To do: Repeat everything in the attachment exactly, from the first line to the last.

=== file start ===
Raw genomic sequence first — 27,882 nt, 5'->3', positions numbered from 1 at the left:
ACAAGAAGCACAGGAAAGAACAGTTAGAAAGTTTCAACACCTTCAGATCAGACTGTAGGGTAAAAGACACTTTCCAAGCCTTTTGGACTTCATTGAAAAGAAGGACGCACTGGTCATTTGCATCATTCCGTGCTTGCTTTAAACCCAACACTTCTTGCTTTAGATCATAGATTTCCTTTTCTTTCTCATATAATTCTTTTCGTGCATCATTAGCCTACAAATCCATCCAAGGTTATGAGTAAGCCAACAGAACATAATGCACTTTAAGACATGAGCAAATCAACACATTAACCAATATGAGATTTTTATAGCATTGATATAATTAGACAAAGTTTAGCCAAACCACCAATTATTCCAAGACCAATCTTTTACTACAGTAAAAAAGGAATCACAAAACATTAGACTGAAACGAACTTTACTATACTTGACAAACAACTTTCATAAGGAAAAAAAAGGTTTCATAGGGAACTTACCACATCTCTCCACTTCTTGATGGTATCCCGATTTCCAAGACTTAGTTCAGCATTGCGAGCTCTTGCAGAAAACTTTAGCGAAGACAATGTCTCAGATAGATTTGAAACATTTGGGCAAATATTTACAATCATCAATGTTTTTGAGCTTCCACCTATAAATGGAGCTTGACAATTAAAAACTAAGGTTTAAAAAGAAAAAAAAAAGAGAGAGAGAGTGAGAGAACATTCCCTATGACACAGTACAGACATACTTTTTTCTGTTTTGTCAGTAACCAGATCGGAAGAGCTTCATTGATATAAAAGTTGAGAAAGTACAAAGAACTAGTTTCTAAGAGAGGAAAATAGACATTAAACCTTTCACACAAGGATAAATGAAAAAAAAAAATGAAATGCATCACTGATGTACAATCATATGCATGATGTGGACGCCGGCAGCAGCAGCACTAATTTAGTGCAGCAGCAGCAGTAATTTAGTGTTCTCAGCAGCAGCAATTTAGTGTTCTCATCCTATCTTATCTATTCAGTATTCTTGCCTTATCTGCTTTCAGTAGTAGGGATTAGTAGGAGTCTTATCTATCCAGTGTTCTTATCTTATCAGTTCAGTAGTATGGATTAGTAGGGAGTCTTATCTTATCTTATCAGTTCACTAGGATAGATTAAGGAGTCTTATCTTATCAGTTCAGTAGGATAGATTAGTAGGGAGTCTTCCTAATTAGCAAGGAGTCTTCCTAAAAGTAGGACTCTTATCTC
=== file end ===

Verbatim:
Raw genomic sequence first — 27,882 nt, 5'->3', positions numbered from 1 at the left:
ACAAGAAGCACAGGAAAGAACAGTTAGAAAGTTTCAACACCTTCAGATCAGACTGTAGGGTAAAAGACACTTTCCAAGCCTTTTGGACTTCATTGAAAAGAAGGACGCACTGGTCATTTGCATCATTCCGTGCTTGCTTTAAACCCAACACTTCTTGCTTTAGATCATAGATTTCCTTTTCTTTCTCATATAATTCTTTTCGTGCATCATTAGCCTACAAATCCATCCAAGGTTATGAGTAAGCCAACAGAACATAATGCACTTTAAGACATGAGCAAATCAACACATTAACCAATATGAGATTTTTATAGCATTGATATAATTAGACAAAGTTTAGCCAAACCACCAATTATTCCAAGACCAATCTTTTACTACAGTAAAAAAGGAATCACAAAACATTAGACTGAAACGAACTTTACTATACTTGACAAACAACTTTCATAAGGAAAAAAAAGGTTTCATAGGGAACTTACCACATCTCTCCACTTCTTGATGGTATCCCGATTTCCAAGACTTAGTTCAGCATTGCGAGCTCTTGCAGAAAACTTTAGCGAAGACAATGTCTCAGATAGATTTGAAACATTTGGGCAAATATTTACAATCATCAATGTTTTTGAGCTTCCACCTATAAATGGAGCTTGACAATTAAAAACTAAGGTTTAAAAAGAAAAAAAAAAGAGAGAGAGAGTGAGAGAACATTCCCTATGACACAGTACAGACATACTTTTTTCTGTTTTGTCAGTAACCAGATCGGAAGAGCTTCATTGATATAAAAGTTGAGAAAGTACAAAGAACTAGTTTCTAAGAGAGGAAAATAGACATTAAACCTTTCACACAAGGATAAATGAAAAAAAAAAATGAAATGCATCACTGATGTACAATCATATGCATGATGTGGACGCCGGCAGCAGCAGCACTAATTTAGTGCAGCAGCAGCAGTAATTTAGTGTTCTCAGCAGCAGCAATTTAGTGTTCTCATCCTATCTTATCTATTCAGTATTCTTGCCTTATCTGCTTTCAGTAGTAGGGATTAGTAGGAGTCTTATCTATCCAGTGTTCTTATCTTATCAGTTCAGTAGTATGGATTAGTAGGGAGTCTTATCTTATCTTATCAGTTCACTAGGATAGATTAAGGAGTCTTATCTTATCAGTTCAGTAGGATAGATTAGTAGGGAGTCTTCCTAATTAGCAAGGAGTCTTCCTAAAAGTAGGACTCTTATCTC